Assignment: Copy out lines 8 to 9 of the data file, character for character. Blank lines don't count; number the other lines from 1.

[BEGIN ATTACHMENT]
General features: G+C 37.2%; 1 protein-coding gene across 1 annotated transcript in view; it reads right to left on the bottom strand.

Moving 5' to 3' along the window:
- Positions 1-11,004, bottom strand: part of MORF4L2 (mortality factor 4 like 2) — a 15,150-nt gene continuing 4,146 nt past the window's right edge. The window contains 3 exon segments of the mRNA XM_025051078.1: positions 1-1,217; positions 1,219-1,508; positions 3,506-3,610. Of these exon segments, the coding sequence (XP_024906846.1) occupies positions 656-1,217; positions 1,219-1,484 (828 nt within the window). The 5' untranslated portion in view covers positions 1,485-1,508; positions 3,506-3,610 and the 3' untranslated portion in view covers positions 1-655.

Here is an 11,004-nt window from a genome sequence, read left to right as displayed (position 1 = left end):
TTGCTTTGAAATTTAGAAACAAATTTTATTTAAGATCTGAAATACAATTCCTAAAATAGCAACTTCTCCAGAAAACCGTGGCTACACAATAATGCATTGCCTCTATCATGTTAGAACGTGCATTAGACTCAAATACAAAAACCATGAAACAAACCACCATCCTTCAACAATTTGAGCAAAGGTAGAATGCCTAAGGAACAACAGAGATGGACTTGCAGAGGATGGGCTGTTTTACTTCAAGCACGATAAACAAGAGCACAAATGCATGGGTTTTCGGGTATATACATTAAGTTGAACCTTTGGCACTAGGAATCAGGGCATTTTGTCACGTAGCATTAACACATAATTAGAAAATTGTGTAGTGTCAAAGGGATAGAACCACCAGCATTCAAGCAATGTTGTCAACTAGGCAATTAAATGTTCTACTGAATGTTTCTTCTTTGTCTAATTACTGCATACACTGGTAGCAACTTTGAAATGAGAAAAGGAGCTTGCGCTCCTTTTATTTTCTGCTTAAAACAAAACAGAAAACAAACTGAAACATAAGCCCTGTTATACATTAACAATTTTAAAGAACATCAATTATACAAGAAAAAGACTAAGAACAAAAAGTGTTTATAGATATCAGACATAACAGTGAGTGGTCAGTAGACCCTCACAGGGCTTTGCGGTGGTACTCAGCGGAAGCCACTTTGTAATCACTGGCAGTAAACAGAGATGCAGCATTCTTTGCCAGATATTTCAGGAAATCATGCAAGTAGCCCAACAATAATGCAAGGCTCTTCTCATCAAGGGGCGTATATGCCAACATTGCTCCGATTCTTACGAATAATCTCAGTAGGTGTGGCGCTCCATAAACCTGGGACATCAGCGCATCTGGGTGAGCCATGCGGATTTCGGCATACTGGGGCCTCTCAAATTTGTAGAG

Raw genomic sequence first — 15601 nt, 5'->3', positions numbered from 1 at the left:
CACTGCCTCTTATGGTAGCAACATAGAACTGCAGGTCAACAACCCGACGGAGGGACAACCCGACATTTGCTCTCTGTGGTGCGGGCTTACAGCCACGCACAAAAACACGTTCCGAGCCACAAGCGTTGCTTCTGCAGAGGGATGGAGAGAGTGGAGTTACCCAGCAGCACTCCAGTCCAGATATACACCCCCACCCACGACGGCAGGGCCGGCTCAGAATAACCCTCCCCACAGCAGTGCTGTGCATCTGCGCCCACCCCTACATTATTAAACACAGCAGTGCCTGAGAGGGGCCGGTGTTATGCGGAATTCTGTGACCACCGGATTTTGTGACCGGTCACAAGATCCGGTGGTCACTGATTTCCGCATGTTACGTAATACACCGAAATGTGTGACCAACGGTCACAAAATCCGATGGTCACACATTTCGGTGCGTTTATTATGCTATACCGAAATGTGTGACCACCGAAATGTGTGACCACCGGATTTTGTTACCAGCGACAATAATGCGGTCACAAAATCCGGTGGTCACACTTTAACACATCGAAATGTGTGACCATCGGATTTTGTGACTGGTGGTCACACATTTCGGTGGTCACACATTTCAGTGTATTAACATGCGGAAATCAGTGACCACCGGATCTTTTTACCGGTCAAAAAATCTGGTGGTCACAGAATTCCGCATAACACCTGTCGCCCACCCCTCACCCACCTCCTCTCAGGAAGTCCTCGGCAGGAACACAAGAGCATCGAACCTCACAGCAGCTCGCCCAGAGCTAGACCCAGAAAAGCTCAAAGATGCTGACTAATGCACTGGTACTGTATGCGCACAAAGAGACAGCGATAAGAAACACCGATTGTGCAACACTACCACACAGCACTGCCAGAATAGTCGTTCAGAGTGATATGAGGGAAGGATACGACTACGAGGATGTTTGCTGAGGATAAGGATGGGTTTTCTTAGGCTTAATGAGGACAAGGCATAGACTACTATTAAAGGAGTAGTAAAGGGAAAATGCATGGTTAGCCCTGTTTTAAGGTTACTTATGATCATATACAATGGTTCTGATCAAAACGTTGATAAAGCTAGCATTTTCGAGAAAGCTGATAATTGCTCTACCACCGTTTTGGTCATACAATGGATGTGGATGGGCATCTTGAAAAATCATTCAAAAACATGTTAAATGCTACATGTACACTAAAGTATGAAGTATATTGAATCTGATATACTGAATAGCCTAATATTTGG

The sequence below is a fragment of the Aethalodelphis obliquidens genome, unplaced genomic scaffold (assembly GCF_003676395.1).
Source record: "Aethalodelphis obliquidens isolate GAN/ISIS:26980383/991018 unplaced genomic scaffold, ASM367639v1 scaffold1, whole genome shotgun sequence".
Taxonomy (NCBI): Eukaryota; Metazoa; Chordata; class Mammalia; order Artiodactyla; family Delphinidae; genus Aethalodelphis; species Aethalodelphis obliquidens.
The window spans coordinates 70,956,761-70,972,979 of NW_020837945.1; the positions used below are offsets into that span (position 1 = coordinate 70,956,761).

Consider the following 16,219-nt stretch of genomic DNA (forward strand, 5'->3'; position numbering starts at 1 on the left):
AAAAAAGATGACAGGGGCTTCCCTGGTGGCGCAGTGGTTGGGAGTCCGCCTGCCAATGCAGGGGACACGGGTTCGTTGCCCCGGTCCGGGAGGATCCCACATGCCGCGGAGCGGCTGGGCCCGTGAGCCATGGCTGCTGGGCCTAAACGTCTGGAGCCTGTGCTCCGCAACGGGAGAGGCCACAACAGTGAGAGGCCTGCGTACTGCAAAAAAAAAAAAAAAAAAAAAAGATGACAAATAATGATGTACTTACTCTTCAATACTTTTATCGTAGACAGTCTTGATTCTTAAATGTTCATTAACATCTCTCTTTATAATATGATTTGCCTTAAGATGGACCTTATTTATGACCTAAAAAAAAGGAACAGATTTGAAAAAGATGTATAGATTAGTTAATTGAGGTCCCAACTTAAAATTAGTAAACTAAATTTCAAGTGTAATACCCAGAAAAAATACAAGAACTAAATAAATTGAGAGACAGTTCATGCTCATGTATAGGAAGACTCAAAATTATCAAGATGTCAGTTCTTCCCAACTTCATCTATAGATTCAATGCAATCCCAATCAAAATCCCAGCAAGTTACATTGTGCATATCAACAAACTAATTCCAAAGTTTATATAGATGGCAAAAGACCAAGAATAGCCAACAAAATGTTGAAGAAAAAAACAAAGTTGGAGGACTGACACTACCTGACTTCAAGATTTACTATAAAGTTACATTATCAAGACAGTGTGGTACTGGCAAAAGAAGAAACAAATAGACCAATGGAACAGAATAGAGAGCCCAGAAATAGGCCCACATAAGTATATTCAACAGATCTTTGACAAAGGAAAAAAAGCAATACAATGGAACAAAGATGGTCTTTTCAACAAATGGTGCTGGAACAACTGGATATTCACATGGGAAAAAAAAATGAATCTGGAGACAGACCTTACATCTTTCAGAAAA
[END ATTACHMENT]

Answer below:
The sequence below is a fragment of the Aethalodelphis obliquidens genome, unplaced genomic scaffold (assembly GCF_003676395.1).
Source record: "Aethalodelphis obliquidens isolate GAN/ISIS:26980383/991018 unplaced genomic scaffold, ASM367639v1 scaffold1, whole genome shotgun sequence".